Year

This clip shows the end of the 1896 Melbourne Cup horse race through the onlooking crowd. Newhaven wins.

Summary by Elizabeth Taggart-Speers

City Traffic in Variable Moods
NFSA-ID:
NFSA ID
9183
Year:
Year

This is a whimsical item from a newsreel segment that shows the road and pedestrian traffic around the Flinders and Swanston St intersection in Melbourne, as well as a ride on a South Melbourne tram. It ends with a comedic sequence about learning to drive.

Summary by Poppy De Souza

On Time
NFSA-ID:
NFSA ID
18346
Year:
Year

More than one million train passengers a day go through the gates at Flinders Street Station, Melbourne in 1953. It is claimed to be the largest one-station traffic in the world.

Control of passengers and freight trains, in and out of Flinders Street and on time, is a masterpiece of precision planning.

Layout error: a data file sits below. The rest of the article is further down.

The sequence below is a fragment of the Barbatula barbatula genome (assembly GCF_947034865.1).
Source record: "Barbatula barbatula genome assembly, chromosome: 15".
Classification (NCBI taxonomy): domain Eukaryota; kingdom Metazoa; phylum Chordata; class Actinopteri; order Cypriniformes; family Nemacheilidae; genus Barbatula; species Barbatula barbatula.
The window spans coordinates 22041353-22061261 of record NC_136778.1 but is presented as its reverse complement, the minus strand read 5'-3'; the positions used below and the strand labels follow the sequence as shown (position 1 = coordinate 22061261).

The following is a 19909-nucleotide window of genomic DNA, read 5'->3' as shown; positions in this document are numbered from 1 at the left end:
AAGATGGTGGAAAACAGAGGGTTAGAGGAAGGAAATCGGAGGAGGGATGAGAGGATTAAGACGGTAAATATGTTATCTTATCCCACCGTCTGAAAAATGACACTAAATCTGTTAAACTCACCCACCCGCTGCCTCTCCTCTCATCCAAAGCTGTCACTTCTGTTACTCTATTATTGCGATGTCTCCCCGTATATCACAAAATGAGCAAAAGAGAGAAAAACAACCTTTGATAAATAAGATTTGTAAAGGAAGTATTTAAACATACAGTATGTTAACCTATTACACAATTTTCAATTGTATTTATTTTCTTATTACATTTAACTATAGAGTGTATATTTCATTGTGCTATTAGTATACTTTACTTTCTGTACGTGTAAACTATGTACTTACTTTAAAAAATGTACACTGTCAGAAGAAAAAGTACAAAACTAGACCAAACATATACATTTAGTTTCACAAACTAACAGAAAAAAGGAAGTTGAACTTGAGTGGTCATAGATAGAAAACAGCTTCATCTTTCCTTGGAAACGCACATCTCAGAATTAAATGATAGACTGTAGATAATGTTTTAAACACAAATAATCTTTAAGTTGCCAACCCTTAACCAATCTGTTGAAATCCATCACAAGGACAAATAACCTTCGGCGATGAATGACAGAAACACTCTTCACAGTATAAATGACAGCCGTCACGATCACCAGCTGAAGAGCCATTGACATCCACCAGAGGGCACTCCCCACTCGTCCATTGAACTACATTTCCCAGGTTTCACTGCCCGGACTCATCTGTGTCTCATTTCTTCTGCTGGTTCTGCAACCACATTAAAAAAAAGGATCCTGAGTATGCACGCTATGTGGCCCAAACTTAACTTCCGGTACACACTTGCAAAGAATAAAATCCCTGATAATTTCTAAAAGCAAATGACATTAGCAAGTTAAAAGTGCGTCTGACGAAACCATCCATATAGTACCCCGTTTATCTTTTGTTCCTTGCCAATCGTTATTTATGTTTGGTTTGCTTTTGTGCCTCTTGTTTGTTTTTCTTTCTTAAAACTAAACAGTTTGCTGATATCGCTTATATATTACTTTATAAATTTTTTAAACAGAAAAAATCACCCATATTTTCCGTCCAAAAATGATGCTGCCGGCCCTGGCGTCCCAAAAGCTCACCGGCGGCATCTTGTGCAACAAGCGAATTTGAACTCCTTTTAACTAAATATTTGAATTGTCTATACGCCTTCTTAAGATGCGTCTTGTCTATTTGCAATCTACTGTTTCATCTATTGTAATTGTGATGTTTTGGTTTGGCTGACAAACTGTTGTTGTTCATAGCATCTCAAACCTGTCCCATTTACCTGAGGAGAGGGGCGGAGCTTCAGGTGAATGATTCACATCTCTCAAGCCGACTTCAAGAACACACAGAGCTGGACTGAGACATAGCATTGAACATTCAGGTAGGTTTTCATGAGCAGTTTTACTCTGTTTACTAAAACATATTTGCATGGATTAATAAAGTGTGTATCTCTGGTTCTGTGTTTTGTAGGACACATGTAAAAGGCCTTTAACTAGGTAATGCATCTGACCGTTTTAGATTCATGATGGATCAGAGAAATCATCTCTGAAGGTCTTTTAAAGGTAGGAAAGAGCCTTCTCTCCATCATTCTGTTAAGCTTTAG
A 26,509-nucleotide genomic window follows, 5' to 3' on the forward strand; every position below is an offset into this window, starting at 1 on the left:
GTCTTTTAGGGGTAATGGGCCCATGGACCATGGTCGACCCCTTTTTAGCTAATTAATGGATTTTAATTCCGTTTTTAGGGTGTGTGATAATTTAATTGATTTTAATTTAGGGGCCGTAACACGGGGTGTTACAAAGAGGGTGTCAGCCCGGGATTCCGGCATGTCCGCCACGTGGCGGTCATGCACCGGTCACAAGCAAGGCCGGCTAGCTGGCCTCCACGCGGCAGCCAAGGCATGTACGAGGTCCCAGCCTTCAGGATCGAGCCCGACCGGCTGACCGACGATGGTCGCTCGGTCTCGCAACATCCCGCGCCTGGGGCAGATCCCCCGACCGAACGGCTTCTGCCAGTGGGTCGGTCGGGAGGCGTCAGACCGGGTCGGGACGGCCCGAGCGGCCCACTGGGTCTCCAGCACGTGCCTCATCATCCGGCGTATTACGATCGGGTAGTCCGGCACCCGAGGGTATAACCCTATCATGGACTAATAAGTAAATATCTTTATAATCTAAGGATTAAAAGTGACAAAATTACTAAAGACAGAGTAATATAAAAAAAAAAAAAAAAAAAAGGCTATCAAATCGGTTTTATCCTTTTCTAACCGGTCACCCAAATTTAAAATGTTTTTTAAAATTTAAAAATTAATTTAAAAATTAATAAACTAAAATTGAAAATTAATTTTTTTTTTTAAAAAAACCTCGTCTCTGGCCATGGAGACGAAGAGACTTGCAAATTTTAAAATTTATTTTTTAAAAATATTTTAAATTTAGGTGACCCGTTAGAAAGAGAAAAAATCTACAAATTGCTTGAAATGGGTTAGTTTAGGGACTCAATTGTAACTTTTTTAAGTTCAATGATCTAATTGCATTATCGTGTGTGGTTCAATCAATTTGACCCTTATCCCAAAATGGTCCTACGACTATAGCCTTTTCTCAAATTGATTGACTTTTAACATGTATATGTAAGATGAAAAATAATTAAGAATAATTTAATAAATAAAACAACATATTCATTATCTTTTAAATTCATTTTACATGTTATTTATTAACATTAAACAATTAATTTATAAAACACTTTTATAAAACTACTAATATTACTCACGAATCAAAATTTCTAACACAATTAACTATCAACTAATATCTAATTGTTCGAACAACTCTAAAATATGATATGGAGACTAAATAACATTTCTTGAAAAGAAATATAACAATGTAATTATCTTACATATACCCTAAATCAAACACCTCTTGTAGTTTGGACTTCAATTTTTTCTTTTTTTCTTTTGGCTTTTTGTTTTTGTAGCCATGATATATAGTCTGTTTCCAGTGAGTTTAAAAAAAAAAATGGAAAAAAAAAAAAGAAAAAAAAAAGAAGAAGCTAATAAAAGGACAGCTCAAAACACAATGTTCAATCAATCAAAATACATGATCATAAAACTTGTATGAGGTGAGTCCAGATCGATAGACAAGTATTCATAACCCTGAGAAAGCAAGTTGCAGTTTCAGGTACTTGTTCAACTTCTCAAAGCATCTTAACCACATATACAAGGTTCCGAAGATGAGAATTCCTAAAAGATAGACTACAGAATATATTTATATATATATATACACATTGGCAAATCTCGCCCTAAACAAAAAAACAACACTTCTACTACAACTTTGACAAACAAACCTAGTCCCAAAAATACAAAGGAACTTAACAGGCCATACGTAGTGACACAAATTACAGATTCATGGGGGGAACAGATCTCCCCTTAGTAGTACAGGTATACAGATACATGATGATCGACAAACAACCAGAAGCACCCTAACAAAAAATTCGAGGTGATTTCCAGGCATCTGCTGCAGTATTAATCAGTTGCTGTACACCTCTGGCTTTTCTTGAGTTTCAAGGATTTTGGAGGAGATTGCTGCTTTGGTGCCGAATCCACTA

Film Australia Collection © NFSA.

Archie Roach: Kutcha's Carpool Koorioke
NFSA-ID:
NFSA ID
1591587
Courtesy:
Tamarind Tree Pictures,
Brown Cab Productions
Year:
Year

Uncle Kutcha Edwards interviews Uncles Archie Roach and Jack Charles while they drive around Wurundjeri Country in Fitzroy, Melbourne in a format inspired by James Corden's Carpool Karaoke.

These improvised conversations with celebrities in cars have become very popular and this is a good example of the genre. The concept may be simple but the production is slightly more complex, with several camera angles, post-production work and good sound quality.

The production manages to keep a light, friendly feel without trivialising the stories Archie shares, including about being stolen from his family as a child.

Catch more episodes of the series on the Kutcha's Carpool Koorioke YouTube channel.

Notes by Beth Taylor

WARNING: Aboriginal and Torres Strait Islander viewers are advised that the following program may contain images and/or audio of deceased persons
Cockatoo Circus: Melbourne Exhibition Building and Aquarium
NFSA-ID: